From these knowledges alone, without a life of use, the rational becomes as here described, resembling a wild-ass, morose, pugnacious, and characterized by a parched and dry life, from a kind of love of truth that is defiled with the love of self. But when these knowledges have use as their end, they receive life from uses, yet life of such a quality as is that of the uses. They who learn knowledges in order that they may be perfected in the faith of love-for true and real faith is love to the Lord and toward the neighbor-are in the use of all uses, and receive spiritual and celestial life from the Lord; and when they are in this life, they have a capacity to perceive all things of the Lord’s kingdom. In this life are all angels; and because they are in this life they are in intelligence itself and wisdom itself.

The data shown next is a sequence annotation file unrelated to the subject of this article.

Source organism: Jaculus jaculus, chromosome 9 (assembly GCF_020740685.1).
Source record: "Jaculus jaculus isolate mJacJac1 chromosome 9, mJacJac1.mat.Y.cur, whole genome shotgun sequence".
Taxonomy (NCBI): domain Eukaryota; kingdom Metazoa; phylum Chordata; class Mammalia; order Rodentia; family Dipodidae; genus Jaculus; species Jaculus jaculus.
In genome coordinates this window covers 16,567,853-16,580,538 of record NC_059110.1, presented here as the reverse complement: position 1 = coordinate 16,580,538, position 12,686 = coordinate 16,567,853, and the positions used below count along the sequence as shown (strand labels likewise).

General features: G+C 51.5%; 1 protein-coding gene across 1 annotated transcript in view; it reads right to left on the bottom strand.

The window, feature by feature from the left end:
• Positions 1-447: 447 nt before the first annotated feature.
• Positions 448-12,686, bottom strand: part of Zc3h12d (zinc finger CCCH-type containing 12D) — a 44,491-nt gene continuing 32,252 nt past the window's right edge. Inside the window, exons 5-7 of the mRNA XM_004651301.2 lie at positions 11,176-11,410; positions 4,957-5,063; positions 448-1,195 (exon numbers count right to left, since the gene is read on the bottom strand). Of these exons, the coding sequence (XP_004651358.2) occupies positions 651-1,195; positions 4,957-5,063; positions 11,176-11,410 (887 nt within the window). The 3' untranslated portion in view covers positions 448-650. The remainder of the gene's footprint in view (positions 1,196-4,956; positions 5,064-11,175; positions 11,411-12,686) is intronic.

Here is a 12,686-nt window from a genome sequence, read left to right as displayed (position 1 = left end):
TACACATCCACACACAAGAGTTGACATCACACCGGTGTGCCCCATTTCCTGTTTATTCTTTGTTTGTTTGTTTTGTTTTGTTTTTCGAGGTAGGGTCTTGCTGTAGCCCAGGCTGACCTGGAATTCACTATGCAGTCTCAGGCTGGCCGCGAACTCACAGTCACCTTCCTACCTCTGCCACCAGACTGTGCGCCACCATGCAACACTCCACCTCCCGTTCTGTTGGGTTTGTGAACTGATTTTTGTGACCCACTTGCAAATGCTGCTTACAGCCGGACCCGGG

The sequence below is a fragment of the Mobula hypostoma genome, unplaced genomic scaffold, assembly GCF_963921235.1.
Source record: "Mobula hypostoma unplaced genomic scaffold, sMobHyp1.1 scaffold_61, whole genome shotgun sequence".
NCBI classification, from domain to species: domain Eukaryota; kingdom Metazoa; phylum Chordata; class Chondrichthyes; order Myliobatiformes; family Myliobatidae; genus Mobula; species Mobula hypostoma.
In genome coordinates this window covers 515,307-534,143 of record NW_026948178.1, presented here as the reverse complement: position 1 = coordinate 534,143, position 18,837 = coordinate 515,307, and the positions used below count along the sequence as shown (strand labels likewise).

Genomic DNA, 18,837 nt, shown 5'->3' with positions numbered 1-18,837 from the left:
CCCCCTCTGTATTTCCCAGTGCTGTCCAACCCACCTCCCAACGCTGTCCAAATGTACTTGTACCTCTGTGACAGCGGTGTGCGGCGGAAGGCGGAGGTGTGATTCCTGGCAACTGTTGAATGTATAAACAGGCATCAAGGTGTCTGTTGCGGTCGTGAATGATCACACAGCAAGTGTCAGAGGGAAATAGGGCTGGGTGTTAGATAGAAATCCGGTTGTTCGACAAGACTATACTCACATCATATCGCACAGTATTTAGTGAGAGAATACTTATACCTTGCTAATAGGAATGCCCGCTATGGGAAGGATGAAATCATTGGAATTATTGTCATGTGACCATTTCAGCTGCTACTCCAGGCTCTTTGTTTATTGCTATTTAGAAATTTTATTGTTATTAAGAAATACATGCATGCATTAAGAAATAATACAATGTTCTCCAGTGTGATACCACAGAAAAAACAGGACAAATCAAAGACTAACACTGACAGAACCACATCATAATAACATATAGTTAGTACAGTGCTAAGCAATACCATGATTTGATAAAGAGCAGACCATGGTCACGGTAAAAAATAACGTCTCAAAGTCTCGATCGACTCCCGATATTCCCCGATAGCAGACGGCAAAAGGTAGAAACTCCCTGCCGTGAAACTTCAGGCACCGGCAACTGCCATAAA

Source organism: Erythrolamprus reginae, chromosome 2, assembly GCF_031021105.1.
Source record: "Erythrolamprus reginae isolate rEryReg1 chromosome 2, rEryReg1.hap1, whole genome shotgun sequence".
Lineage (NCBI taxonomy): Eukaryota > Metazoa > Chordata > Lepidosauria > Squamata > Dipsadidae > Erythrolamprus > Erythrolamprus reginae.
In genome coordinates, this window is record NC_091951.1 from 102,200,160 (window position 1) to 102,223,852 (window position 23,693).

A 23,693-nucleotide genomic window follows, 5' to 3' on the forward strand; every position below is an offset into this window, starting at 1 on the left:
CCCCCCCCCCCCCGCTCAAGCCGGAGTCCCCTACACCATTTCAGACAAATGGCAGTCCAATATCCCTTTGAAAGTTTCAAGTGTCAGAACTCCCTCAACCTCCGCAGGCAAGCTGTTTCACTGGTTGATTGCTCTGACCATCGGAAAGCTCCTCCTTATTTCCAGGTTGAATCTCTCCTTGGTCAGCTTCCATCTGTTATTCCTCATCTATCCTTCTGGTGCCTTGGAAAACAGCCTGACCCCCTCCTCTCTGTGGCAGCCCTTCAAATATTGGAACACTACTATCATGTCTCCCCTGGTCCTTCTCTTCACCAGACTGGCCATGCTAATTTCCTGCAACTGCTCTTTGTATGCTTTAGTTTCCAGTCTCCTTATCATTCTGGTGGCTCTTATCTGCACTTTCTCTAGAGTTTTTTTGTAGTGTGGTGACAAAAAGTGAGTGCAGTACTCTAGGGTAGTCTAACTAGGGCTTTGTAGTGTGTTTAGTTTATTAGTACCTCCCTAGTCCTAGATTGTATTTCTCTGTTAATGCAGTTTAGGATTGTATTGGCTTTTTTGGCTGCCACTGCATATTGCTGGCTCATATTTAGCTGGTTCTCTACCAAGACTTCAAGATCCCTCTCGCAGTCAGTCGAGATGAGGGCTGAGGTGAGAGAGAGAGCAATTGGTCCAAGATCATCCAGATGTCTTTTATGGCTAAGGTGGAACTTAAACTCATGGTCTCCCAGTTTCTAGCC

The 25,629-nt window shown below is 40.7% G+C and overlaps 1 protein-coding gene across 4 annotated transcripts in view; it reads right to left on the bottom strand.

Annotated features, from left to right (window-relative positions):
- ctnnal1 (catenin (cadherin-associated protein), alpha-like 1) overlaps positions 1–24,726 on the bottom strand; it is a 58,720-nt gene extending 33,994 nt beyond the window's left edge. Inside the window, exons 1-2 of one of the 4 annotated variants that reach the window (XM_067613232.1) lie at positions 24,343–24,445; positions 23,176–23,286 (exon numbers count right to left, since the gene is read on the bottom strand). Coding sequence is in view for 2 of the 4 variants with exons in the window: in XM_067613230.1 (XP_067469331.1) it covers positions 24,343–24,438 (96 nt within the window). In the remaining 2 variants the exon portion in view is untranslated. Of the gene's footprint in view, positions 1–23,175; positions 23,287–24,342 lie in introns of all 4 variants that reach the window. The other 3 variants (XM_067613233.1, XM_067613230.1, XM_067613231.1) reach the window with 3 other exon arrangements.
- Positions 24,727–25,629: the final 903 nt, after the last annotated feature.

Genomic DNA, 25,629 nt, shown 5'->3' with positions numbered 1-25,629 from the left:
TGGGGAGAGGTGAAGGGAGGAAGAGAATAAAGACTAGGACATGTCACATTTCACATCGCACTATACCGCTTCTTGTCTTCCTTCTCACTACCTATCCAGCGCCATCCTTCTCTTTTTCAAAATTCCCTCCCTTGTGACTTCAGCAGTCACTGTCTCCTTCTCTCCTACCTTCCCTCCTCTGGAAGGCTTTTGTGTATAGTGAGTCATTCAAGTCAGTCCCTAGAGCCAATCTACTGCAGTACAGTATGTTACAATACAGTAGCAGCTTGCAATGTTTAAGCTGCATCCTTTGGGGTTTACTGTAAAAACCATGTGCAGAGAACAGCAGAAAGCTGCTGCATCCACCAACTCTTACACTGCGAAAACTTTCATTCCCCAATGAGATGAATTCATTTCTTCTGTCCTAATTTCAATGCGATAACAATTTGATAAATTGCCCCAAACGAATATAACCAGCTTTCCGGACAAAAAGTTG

AC 1965. This then is the internal sense of the things contained in this chapter concerning Abram, Hagar, and Ishmael. But how copious this sense is, that is, what illimitable things it contains, may be seen from the mere consideration that as in the internal sense all things in the Word both in general and in particular regard the Lord, and treat of the Lord-for the life of the Word, because the Word itself, is from this-they also, in the internal sense, treat at the same time of His kingdom in the heavens, and of His kingdom on earth, which is the church; and in the same way they treat of every one in whom is the Lord‘s kingdom; and besides this they treat in general of all that is celestial and spiritual, for all these are from the Lord. Hence it is that by Abram is also represented the celestial church, the celestial man, and the celestial itself, and so on. But to extend the explication to all these would make it too tedious